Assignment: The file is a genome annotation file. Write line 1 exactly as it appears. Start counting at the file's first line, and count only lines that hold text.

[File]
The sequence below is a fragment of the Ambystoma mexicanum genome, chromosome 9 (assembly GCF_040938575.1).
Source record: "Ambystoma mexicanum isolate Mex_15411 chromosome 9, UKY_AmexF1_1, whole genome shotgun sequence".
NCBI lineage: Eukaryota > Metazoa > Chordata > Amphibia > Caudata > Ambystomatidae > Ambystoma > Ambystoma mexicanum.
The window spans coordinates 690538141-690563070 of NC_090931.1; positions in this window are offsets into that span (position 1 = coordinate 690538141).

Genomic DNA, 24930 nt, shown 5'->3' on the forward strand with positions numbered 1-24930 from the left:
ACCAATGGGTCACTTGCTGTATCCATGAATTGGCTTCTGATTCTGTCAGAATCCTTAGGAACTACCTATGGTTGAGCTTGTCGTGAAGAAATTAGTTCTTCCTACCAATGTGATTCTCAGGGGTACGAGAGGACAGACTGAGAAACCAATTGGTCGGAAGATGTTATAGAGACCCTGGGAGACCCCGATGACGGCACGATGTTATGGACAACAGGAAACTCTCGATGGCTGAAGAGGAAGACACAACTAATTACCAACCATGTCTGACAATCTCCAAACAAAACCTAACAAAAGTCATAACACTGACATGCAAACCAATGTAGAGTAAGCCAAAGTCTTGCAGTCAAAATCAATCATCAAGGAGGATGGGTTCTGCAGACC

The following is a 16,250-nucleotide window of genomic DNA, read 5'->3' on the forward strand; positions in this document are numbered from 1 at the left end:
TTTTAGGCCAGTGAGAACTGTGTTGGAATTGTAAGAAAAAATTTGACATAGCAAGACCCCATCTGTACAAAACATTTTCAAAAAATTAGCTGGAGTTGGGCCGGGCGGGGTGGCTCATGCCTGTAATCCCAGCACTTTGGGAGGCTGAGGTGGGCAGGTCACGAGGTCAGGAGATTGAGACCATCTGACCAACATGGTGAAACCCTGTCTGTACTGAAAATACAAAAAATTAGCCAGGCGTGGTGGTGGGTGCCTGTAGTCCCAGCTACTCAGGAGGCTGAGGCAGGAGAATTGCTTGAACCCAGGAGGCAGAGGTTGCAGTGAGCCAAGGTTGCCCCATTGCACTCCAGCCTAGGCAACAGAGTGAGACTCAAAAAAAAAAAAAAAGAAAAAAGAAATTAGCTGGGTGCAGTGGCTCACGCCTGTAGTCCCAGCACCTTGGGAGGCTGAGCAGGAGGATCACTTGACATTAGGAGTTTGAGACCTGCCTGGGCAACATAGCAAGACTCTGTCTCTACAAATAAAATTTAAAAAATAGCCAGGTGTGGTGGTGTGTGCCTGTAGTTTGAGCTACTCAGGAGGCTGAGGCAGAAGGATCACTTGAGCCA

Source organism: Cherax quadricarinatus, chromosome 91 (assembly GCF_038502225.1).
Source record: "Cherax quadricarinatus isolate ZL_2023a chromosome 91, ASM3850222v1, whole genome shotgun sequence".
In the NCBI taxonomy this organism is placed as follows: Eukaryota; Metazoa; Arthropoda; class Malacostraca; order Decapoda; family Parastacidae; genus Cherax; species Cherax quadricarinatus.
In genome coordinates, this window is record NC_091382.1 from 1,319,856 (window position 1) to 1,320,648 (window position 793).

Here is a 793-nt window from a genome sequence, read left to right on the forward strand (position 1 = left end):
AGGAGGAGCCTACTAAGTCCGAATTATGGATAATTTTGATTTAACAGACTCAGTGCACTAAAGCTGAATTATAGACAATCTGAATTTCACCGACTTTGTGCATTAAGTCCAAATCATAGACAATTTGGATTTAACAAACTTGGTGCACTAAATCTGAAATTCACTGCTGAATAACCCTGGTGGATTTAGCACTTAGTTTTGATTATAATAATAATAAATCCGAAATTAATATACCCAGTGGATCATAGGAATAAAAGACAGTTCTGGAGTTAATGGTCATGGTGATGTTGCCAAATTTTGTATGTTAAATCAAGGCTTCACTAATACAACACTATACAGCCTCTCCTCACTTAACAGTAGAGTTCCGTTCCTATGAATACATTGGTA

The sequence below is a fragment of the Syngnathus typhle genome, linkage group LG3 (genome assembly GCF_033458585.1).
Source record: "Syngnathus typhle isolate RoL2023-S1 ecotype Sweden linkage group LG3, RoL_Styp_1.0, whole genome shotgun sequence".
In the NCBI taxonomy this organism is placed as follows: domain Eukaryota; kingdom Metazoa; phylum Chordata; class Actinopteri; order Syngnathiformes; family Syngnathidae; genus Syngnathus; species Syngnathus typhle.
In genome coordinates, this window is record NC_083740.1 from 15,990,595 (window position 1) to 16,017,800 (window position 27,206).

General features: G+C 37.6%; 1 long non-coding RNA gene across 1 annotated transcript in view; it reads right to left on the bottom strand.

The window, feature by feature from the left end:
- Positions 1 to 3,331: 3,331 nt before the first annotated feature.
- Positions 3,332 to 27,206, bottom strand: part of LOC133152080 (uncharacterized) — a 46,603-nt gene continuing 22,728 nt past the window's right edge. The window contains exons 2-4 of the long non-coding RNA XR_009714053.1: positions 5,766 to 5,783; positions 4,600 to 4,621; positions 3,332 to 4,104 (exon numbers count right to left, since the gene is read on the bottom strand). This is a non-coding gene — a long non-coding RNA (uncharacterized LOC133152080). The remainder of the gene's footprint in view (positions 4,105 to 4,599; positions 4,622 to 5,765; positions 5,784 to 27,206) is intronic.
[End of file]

The sequence below is a fragment of the Ambystoma mexicanum genome, chromosome 9 (assembly GCF_040938575.1).